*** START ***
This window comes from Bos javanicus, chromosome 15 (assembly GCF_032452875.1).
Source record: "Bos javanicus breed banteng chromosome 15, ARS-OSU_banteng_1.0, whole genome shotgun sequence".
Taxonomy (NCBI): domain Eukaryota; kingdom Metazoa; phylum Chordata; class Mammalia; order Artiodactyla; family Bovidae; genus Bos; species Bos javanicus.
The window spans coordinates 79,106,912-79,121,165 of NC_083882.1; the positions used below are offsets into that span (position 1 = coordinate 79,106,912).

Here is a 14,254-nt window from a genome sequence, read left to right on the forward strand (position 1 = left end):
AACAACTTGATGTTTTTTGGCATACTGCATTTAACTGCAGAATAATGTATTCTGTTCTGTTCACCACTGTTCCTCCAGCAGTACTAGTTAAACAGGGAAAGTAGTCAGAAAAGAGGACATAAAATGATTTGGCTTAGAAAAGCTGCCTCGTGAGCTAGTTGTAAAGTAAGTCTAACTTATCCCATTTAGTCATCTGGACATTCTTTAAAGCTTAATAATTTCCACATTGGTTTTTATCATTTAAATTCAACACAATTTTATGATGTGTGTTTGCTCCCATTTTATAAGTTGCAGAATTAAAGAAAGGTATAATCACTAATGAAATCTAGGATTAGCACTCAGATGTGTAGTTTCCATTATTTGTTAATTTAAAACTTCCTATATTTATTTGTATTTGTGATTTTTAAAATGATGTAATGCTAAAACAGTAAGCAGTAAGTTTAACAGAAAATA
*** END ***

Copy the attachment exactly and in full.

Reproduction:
This window comes from Bos javanicus, chromosome 15 (assembly GCF_032452875.1).
Source record: "Bos javanicus breed banteng chromosome 15, ARS-OSU_banteng_1.0, whole genome shotgun sequence".
Taxonomy (NCBI): domain Eukaryota; kingdom Metazoa; phylum Chordata; class Mammalia; order Artiodactyla; family Bovidae; genus Bos; species Bos javanicus.
The window spans coordinates 79,106,912-79,121,165 of NC_083882.1; the positions used below are offsets into that span (position 1 = coordinate 79,106,912).

Here is a 14,254-nt window from a genome sequence, read left to right on the forward strand (position 1 = left end):
AACAACTTGATGTTTTTTGGCATACTGCATTTAACTGCAGAATAATGTATTCTGTTCTGTTCACCACTGTTCCTCCAGCAGTACTAGTTAAACAGGGAAAGTAGTCAGAAAAGAGGACATAAAATGATTTGGCTTAGAAAAGCTGCCTCGTGAGCTAGTTGTAAAGTAAGTCTAACTTATCCCATTTAGTCATCTGGACATTCTTTAAAGCTTAATAATTTCCACATTGGTTTTTATCATTTAAATTCAACACAATTTTATGATGTGTGTTTGCTCCCATTTTATAAGTTGCAGAATTAAAGAAAGGTATAATCACTAATGAAATCTAGGATTAGCACTCAGATGTGTAGTTTCCATTATTTGTTAATTTAAAACTTCCTATATTTATTTGTATTTGTGATTTTTAAAATGATGTAATGCTAAAACAGTAAGCAGTAAGTTTAACAGAAAATA